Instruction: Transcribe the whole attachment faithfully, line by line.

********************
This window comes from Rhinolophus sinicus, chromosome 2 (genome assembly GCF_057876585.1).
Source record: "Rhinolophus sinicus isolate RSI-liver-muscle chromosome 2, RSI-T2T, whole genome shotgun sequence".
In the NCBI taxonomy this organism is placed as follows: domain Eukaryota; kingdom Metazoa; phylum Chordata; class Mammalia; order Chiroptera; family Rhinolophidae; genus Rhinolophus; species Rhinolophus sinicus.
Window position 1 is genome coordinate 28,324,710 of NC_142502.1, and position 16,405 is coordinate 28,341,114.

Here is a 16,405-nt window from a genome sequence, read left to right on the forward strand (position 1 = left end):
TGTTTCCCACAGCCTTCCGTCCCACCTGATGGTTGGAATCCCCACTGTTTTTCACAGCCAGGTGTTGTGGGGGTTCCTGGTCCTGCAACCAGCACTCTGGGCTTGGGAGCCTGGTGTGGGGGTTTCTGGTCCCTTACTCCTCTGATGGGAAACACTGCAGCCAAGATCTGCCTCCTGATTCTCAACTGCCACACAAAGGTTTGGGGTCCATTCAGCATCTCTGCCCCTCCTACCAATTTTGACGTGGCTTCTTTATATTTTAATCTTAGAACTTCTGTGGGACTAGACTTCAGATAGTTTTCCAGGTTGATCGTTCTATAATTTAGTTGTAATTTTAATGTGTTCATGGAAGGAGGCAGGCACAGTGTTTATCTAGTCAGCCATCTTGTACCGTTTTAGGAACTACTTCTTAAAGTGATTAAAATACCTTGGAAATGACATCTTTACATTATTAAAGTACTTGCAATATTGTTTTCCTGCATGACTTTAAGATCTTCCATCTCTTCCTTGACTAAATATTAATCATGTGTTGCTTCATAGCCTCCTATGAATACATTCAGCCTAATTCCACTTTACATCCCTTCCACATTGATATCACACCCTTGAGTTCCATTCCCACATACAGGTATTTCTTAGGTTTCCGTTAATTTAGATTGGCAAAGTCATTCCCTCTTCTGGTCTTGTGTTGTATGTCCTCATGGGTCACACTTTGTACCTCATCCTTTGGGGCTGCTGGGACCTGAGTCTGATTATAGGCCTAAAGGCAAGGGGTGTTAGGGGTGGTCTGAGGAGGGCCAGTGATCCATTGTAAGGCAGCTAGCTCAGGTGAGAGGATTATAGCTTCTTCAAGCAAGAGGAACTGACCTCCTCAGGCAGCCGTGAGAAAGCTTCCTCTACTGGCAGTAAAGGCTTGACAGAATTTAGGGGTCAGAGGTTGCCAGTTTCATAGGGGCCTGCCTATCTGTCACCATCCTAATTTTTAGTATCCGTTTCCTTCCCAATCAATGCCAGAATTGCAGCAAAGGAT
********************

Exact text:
This window comes from Rhinolophus sinicus, chromosome 2 (genome assembly GCF_057876585.1).
Source record: "Rhinolophus sinicus isolate RSI-liver-muscle chromosome 2, RSI-T2T, whole genome shotgun sequence".
In the NCBI taxonomy this organism is placed as follows: domain Eukaryota; kingdom Metazoa; phylum Chordata; class Mammalia; order Chiroptera; family Rhinolophidae; genus Rhinolophus; species Rhinolophus sinicus.
Window position 1 is genome coordinate 28,324,710 of NC_142502.1, and position 16,405 is coordinate 28,341,114.

Here is a 16,405-nt window from a genome sequence, read left to right on the forward strand (position 1 = left end):
TGTTTCCCACAGCCTTCCGTCCCACCTGATGGTTGGAATCCCCACTGTTTTTCACAGCCAGGTGTTGTGGGGGTTCCTGGTCCTGCAACCAGCACTCTGGGCTTGGGAGCCTGGTGTGGGGGTTTCTGGTCCCTTACTCCTCTGATGGGAAACACTGCAGCCAAGATCTGCCTCCTGATTCTCAACTGCCACACAAAGGTTTGGGGTCCATTCAGCATCTCTGCCCCTCCTACCAATTTTGACGTGGCTTCTTTATATTTTAATCTTAGAACTTCTGTGGGACTAGACTTCAGATAGTTTTCCAGGTTGATCGTTCTATAATTTAGTTGTAATTTTAATGTGTTCATGGAAGGAGGCAGGCACAGTGTTTATCTAGTCAGCCATCTTGTACCGTTTTAGGAACTACTTCTTAAAGTGATTAAAATACCTTGGAAATGACATCTTTACATTATTAAAGTACTTGCAATATTGTTTTCCTGCATGACTTTAAGATCTTCCATCTCTTCCTTGACTAAATATTAATCATGTGTTGCTTCATAGCCTCCTATGAATACATTCAGCCTAATTCCACTTTACATCCCTTCCACATTGATATCACACCCTTGAGTTCCATTCCCACATACAGGTATTTCTTAGGTTTCCGTTAATTTAGATTGGCAAAGTCATTCCCTCTTCTGGTCTTGTGTTGTATGTCCTCATGGGTCACACTTTGTACCTCATCCTTTGGGGCTGCTGGGACCTGAGTCTGATTATAGGCCTAAAGGCAAGGGGTGTTAGGGGTGGTCTGAGGAGGGCCAGTGATCCATTGTAAGGCAGCTAGCTCAGGTGAGAGGATTATAGCTTCTTCAAGCAAGAGGAACTGACCTCCTCAGGCAGCCGTGAGAAAGCTTCCTCTACTGGCAGTAAAGGCTTGACAGAATTTAGGGGTCAGAGGTTGCCAGTTTCATAGGGGCCTGCCTATCTGTCACCATCCTAATTTTTAGTATCCGTTTCCTTCCCAATCAATGCCAGAATTGCAGCAAAGGAT